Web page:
Subject: Re: [boost] Thoughts for a GUI (Primitives) Library
From: Simonson, Lucanus J (lucanus.j.simonson_at_[hidden])
Date: 2010-09-02 17:04:08
> On Thu, Sep 2, 2010 at 4:09 PM, Binglong Xie <binglongx_at_[hidden]>
>> For example, when different platforms are considered, GUI is very
>> complex and debatedly harder to abstract than process, thread, file
>> system and others.
> While such matters are beyond the scope of what I would like to
> at this time, my general thoughts one how to build an abstract and
> flexible GUI is based on the iostreams in the Standard Library.
> - You have a class that define the function of various GUI
> components and can be extened or rewritten by inheritance (like
> - You have data objects that will consume user input to modify it, and
> produce any output for the control (like stream buffers).
> - You can imbue the component with an object that defines how it is
> drawn (like std::locale, only it is more like a single facet that
> than an entire locale).
> Before going farther, I would like to have a working design for the
> ground work needed for a GUI to be created.
Have you ever written a GUI framework before? Have you ever done cross platform applications (with a gui) that work with both Mac and Windows, for example? What application domain are you targeting? Games have pretty different requirements from office type applications. Before you attempt to improve on the state of the art be sure you have mastered the state of the art and are in a position to make the right calls on what the next steps are.
What exactly is wrong with QT and why is dynamic polymorphism, which is bad for so many other things, not the correct solution for GUI widgets? In a GUI you almost by definition don't care about runtime overhead because the latency requirement gives you plenty of time for everything but a dog slow java GUI to be adequately responsive. Just what is it about a "modern" C++ design that you think will be to your great benefit?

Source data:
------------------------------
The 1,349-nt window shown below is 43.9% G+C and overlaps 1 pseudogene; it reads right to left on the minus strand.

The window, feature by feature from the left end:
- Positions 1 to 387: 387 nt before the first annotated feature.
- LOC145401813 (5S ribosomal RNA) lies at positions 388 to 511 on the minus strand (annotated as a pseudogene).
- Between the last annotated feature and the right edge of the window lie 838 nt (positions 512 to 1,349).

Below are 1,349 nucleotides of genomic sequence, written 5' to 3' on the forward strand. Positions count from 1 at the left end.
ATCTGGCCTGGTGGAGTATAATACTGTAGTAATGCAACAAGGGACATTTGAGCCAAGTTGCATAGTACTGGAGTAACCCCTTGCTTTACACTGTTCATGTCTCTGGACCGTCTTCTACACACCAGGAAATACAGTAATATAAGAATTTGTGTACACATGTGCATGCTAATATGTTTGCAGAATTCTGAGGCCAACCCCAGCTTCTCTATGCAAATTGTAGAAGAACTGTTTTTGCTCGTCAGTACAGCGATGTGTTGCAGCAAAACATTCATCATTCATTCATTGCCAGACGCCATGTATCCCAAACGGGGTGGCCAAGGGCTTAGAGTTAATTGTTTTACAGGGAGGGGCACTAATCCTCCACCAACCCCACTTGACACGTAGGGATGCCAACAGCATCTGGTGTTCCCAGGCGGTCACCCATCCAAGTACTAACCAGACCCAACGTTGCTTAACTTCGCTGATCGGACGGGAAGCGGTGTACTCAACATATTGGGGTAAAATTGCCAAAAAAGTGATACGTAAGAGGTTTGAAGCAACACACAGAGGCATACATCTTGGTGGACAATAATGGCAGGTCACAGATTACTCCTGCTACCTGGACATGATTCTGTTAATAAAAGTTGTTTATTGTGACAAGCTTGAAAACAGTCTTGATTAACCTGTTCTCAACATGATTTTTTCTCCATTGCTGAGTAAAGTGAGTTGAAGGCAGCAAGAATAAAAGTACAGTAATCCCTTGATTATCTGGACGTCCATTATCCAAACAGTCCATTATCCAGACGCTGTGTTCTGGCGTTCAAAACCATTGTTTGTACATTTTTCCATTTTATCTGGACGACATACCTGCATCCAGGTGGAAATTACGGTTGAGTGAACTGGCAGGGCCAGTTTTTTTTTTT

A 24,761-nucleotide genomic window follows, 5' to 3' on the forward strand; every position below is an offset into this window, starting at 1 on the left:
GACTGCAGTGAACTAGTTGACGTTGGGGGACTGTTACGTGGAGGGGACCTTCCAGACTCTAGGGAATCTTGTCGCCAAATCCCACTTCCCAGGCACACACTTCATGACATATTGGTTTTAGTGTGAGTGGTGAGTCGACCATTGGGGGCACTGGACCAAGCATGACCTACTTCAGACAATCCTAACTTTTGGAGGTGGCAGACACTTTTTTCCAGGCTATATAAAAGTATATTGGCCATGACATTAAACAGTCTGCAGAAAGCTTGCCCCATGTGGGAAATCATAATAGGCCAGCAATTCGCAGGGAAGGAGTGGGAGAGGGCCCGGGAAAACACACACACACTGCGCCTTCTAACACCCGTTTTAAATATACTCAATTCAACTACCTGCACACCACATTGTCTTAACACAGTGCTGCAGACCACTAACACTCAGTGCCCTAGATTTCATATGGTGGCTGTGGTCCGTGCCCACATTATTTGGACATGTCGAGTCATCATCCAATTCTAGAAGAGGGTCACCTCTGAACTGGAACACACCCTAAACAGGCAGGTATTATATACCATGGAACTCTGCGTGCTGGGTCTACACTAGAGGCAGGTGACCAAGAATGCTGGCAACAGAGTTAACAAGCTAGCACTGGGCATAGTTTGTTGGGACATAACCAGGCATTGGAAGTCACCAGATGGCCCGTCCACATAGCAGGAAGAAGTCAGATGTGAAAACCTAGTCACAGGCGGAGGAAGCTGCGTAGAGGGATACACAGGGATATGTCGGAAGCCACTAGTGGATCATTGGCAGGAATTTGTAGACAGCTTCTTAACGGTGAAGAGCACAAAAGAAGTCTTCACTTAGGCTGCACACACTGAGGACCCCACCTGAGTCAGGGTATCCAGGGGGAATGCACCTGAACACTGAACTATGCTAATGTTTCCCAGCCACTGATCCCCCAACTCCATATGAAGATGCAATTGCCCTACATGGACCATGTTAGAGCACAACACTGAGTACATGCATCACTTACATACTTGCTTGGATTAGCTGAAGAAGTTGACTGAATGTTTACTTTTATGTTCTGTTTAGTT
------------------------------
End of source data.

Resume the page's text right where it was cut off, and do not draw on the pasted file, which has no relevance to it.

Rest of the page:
Arguments about which dialect of C++ to use are about as tired as arguments about which programming language to use. Frankly multi-language application environments where C++ provides the back end speed and core logic while some scripting language provides the GUI seem to work perfectly fine. I don't really want to do GUI programming at all but I'm not sure I want to do it in C++. From my perspective GUI programming is the scut work you can contract out cheaply and get good enough implementations with reasonable turn around time. You don't need an "expert friendly language" for scut work and we can't expect the bottom of the barrel programmers who are currently able to excel at programming user interfaces to make sense of a boost style GUI framework API.
In short you can't argue that a "modern" design for a GUI framework is a good design by pure virtue of being new. You have to state what your design goals are and how the design elements you choose achieve those goals better than the alternatives. Remember who your user is when designing a library. If you restrict your user base to people exactly like yourself by making design decsions based upon personal preference you will end up with at least one happy user of your framework, but by no means good odds of having many more.
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